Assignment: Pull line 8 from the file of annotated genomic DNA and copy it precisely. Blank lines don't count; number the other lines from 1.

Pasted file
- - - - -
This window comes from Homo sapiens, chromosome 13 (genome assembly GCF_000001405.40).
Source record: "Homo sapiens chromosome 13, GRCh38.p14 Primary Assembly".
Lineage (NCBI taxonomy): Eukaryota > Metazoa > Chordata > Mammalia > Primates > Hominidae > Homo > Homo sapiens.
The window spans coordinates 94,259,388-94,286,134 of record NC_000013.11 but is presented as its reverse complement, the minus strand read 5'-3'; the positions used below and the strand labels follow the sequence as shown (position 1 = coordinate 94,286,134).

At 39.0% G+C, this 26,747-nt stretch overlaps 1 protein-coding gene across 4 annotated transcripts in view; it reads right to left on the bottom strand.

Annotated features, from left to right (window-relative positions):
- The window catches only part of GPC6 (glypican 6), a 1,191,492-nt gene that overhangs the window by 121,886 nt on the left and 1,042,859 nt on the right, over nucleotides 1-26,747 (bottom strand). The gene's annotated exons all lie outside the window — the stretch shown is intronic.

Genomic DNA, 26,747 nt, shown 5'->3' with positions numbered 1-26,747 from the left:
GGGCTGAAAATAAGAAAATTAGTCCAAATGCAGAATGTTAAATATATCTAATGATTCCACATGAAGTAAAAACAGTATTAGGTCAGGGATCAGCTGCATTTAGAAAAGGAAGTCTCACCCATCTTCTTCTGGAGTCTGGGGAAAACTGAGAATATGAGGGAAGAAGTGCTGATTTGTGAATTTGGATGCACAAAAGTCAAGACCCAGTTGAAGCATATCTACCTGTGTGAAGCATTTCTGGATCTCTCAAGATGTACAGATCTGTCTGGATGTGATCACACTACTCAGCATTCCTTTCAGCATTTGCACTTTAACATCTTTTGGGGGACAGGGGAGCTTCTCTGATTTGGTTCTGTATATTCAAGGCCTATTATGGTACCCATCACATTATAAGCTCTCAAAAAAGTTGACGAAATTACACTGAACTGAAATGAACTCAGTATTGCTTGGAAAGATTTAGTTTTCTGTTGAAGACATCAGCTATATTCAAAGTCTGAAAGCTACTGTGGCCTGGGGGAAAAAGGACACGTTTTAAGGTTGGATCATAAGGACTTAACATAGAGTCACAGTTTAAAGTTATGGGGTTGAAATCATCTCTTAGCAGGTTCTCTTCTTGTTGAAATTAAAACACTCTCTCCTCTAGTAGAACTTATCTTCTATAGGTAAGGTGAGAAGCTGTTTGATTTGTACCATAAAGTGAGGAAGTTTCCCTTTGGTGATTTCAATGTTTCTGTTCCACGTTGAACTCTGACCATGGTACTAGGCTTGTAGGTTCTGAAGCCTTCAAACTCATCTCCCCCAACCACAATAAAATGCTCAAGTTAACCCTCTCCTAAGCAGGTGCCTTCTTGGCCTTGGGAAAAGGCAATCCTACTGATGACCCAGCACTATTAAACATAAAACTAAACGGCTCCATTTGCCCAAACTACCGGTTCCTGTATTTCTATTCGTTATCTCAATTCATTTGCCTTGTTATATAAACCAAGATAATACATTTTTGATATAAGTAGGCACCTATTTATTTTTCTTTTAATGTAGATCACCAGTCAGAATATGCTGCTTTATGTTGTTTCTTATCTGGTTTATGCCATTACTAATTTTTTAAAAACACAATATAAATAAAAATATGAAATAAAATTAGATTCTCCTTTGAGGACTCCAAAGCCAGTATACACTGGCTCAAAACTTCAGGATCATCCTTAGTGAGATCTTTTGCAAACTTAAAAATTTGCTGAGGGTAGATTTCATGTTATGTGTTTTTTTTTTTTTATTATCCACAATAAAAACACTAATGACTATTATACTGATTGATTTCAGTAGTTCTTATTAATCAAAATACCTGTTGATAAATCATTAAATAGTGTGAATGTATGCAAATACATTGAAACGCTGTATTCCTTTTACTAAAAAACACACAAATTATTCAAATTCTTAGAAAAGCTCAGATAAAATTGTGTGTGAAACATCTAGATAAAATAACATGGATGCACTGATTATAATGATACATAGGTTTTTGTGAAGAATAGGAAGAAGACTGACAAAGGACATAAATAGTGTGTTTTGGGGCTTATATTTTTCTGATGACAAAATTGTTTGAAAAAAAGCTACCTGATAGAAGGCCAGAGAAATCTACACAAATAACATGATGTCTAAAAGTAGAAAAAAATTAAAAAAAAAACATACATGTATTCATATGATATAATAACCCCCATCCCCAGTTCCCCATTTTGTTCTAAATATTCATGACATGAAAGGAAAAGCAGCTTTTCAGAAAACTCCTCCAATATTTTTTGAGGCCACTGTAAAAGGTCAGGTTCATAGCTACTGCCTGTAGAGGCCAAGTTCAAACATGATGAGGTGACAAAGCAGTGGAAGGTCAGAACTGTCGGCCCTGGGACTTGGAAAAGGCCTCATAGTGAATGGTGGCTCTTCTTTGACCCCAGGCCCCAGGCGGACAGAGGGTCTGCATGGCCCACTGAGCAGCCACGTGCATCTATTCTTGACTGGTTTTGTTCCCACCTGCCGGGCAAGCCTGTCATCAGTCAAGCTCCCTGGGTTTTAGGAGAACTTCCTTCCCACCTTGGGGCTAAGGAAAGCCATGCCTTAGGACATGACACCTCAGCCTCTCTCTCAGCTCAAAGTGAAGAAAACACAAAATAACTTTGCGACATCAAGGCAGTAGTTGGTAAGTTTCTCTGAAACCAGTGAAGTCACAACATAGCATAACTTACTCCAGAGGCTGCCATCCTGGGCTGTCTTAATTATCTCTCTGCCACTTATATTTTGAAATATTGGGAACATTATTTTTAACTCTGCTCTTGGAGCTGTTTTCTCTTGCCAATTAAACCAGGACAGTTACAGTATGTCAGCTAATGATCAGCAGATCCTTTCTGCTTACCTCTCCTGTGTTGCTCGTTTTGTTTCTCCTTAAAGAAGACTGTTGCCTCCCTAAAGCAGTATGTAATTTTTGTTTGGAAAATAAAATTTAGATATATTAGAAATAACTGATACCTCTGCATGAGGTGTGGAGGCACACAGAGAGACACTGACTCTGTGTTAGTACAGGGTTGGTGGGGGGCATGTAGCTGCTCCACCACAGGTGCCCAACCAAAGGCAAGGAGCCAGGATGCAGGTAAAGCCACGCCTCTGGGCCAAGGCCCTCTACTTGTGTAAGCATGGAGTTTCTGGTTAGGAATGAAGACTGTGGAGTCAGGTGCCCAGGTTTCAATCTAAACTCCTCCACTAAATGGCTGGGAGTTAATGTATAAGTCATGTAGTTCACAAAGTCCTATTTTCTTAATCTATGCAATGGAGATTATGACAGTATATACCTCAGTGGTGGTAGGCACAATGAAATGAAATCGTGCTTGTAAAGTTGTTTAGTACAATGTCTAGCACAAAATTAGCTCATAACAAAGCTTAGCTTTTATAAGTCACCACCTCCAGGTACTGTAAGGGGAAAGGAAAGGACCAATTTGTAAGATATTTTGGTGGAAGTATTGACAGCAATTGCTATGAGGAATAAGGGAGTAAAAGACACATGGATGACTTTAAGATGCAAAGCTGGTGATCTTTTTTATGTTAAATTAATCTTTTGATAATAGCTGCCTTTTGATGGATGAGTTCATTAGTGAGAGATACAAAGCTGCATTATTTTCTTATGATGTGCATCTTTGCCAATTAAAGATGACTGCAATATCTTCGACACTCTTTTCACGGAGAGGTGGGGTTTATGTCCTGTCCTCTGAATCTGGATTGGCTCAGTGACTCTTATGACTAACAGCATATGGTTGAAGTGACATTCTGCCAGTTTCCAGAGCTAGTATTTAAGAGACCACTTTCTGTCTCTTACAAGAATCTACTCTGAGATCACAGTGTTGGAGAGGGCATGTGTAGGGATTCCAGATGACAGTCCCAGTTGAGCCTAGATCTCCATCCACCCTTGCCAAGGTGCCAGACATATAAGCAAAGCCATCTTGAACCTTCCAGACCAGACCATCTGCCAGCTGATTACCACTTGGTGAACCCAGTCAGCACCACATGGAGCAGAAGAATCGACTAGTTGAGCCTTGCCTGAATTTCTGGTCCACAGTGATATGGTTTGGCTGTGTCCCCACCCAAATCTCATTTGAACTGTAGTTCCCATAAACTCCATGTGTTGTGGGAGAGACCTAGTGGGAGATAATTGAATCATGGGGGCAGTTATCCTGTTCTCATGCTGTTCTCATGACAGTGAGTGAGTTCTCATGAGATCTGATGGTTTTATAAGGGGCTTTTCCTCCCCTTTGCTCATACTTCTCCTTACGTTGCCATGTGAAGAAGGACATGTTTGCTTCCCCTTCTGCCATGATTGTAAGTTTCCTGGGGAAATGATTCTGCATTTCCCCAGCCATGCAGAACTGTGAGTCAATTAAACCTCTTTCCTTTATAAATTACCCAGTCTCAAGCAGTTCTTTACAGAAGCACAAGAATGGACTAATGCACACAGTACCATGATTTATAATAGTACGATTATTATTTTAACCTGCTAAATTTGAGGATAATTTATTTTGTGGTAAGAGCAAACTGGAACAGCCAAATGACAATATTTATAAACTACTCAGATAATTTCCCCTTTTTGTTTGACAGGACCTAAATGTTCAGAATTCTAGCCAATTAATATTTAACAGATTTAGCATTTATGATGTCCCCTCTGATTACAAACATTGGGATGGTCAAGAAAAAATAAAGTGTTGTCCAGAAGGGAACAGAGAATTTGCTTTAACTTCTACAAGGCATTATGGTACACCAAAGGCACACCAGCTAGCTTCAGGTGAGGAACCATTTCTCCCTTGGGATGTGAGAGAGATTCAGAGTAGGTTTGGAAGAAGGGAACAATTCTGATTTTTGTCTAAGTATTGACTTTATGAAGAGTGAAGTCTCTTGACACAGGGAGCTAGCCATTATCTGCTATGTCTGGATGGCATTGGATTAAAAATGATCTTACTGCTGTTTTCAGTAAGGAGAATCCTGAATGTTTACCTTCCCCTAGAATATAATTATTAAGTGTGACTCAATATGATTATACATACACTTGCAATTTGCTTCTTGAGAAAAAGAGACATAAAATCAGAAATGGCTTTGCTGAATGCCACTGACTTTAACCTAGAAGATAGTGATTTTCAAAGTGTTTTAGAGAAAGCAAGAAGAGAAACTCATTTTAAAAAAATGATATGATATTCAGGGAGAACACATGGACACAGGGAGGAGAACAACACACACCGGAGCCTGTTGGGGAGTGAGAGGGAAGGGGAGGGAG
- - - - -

Genomic DNA, 26,747 nt, shown 5'->3' with positions numbered 1-26,747 from the left: